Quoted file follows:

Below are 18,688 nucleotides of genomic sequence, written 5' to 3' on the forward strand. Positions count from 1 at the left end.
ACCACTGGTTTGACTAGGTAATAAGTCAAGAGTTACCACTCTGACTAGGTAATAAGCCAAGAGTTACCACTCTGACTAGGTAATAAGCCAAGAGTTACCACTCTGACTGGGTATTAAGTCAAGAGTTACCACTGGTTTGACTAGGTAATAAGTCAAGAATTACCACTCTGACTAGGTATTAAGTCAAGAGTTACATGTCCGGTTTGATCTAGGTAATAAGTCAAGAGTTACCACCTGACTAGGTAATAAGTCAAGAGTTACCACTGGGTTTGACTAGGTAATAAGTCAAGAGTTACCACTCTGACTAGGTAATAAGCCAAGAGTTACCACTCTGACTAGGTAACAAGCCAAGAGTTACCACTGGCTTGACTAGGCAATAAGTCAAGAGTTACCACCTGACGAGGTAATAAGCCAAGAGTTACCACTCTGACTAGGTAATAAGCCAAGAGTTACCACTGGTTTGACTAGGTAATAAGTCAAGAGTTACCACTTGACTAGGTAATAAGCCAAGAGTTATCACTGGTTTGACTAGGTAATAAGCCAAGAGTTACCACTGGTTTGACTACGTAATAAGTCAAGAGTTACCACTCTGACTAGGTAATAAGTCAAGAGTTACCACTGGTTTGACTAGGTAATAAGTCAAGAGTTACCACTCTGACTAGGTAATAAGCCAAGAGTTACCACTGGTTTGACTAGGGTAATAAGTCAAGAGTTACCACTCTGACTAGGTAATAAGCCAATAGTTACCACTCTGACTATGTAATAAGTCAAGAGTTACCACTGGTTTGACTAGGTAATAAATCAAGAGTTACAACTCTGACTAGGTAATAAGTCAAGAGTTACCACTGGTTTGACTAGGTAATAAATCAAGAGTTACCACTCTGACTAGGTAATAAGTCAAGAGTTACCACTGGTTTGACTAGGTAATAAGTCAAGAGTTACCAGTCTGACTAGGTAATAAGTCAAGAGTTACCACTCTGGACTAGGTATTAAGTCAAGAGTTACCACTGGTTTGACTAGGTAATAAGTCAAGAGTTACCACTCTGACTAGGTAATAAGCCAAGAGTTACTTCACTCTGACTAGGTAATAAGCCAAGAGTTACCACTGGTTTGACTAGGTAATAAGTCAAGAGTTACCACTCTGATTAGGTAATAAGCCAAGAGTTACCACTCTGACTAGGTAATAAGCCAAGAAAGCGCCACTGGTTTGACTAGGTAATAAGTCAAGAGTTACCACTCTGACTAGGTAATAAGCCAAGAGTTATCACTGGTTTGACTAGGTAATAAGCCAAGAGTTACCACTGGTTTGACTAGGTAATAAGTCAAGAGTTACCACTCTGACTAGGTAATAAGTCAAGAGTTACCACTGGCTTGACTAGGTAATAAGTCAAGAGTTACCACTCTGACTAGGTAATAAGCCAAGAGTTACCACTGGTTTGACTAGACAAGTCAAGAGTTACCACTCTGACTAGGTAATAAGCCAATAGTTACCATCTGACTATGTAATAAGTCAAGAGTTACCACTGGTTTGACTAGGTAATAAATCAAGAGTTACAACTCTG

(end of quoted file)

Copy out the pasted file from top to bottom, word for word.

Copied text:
Below are 18,688 nucleotides of genomic sequence, written 5' to 3' on the forward strand. Positions count from 1 at the left end.
ACCACTGGTTTGACTAGGTAATAAGTCAAGAGTTACCACTCTGACTAGGTAATAAGCCAAGAGTTACCACTCTGACTAGGTAATAAGCCAAGAGTTACCACTCTGACTGGGTATTAAGTCAAGAGTTACCACTGGTTTGACTAGGTAATAAGTCAAGAATTACCACTCTGACTAGGTATTAAGTCAAGAGTTACATGTCCGGTTTGATCTAGGTAATAAGTCAAGAGTTACCACCTGACTAGGTAATAAGTCAAGAGTTACCACTGGGTTTGACTAGGTAATAAGTCAAGAGTTACCACTCTGACTAGGTAATAAGCCAAGAGTTACCACTCTGACTAGGTAACAAGCCAAGAGTTACCACTGGCTTGACTAGGCAATAAGTCAAGAGTTACCACCTGACGAGGTAATAAGCCAAGAGTTACCACTCTGACTAGGTAATAAGCCAAGAGTTACCACTGGTTTGACTAGGTAATAAGTCAAGAGTTACCACTTGACTAGGTAATAAGCCAAGAGTTATCACTGGTTTGACTAGGTAATAAGCCAAGAGTTACCACTGGTTTGACTACGTAATAAGTCAAGAGTTACCACTCTGACTAGGTAATAAGTCAAGAGTTACCACTGGTTTGACTAGGTAATAAGTCAAGAGTTACCACTCTGACTAGGTAATAAGCCAAGAGTTACCACTGGTTTGACTAGGGTAATAAGTCAAGAGTTACCACTCTGACTAGGTAATAAGCCAATAGTTACCACTCTGACTATGTAATAAGTCAAGAGTTACCACTGGTTTGACTAGGTAATAAATCAAGAGTTACAACTCTGACTAGGTAATAAGTCAAGAGTTACCACTGGTTTGACTAGGTAATAAATCAAGAGTTACCACTCTGACTAGGTAATAAGTCAAGAGTTACCACTGGTTTGACTAGGTAATAAGTCAAGAGTTACCAGTCTGACTAGGTAATAAGTCAAGAGTTACCACTCTGGACTAGGTATTAAGTCAAGAGTTACCACTGGTTTGACTAGGTAATAAGTCAAGAGTTACCACTCTGACTAGGTAATAAGCCAAGAGTTACTTCACTCTGACTAGGTAATAAGCCAAGAGTTACCACTGGTTTGACTAGGTAATAAGTCAAGAGTTACCACTCTGATTAGGTAATAAGCCAAGAGTTACCACTCTGACTAGGTAATAAGCCAAGAAAGCGCCACTGGTTTGACTAGGTAATAAGTCAAGAGTTACCACTCTGACTAGGTAATAAGCCAAGAGTTATCACTGGTTTGACTAGGTAATAAGCCAAGAGTTACCACTGGTTTGACTAGGTAATAAGTCAAGAGTTACCACTCTGACTAGGTAATAAGTCAAGAGTTACCACTGGCTTGACTAGGTAATAAGTCAAGAGTTACCACTCTGACTAGGTAATAAGCCAAGAGTTACCACTGGTTTGACTAGACAAGTCAAGAGTTACCACTCTGACTAGGTAATAAGCCAATAGTTACCATCTGACTATGTAATAAGTCAAGAGTTACCACTGGTTTGACTAGGTAATAAATCAAGAGTTACAACTCTG